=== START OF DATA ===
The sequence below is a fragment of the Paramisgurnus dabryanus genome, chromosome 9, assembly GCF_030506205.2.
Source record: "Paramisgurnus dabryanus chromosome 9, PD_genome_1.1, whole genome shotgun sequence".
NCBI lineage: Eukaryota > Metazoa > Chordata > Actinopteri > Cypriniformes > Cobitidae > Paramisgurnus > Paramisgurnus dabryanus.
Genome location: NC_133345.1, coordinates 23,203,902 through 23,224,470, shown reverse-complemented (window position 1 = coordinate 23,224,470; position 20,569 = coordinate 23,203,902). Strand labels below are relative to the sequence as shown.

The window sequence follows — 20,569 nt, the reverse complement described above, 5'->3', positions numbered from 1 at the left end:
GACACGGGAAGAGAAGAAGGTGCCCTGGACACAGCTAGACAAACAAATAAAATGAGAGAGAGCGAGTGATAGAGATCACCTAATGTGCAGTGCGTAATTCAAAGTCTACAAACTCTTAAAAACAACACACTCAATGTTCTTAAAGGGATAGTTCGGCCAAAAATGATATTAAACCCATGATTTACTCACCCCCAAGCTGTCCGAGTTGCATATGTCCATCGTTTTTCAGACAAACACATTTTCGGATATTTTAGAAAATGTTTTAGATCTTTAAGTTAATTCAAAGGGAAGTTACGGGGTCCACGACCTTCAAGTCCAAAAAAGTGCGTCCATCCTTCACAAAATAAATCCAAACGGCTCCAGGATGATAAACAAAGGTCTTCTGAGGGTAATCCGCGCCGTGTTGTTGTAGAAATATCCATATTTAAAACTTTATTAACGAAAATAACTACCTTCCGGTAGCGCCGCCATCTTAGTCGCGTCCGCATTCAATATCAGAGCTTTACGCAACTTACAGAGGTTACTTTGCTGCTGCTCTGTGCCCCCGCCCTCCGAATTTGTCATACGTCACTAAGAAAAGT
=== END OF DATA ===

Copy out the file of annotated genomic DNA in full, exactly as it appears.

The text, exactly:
The sequence below is a fragment of the Paramisgurnus dabryanus genome, chromosome 9, assembly GCF_030506205.2.
Source record: "Paramisgurnus dabryanus chromosome 9, PD_genome_1.1, whole genome shotgun sequence".
NCBI lineage: Eukaryota > Metazoa > Chordata > Actinopteri > Cypriniformes > Cobitidae > Paramisgurnus > Paramisgurnus dabryanus.
Genome location: NC_133345.1, coordinates 23,203,902 through 23,224,470, shown reverse-complemented (window position 1 = coordinate 23,224,470; position 20,569 = coordinate 23,203,902). Strand labels below are relative to the sequence as shown.

The window sequence follows — 20,569 nt, the reverse complement described above, 5'->3', positions numbered from 1 at the left end:
GACACGGGAAGAGAAGAAGGTGCCCTGGACACAGCTAGACAAACAAATAAAATGAGAGAGAGCGAGTGATAGAGATCACCTAATGTGCAGTGCGTAATTCAAAGTCTACAAACTCTTAAAAACAACACACTCAATGTTCTTAAAGGGATAGTTCGGCCAAAAATGATATTAAACCCATGATTTACTCACCCCCAAGCTGTCCGAGTTGCATATGTCCATCGTTTTTCAGACAAACACATTTTCGGATATTTTAGAAAATGTTTTAGATCTTTAAGTTAATTCAAAGGGAAGTTACGGGGTCCACGACCTTCAAGTCCAAAAAAGTGCGTCCATCCTTCACAAAATAAATCCAAACGGCTCCAGGATGATAAACAAAGGTCTTCTGAGGGTAATCCGCGCCGTGTTGTTGTAGAAATATCCATATTTAAAACTTTATTAACGAAAATAACTACCTTCCGGTAGCGCCGCCATCTTAGTCGCGTCCGCATTCAATATCAGAGCTTTACGCAACTTACAGAGGTTACTTTGCTGCTGCTCTGTGCCCCCGCCCTCCGAATTTGTCATACGTCACTAAGAAAAGT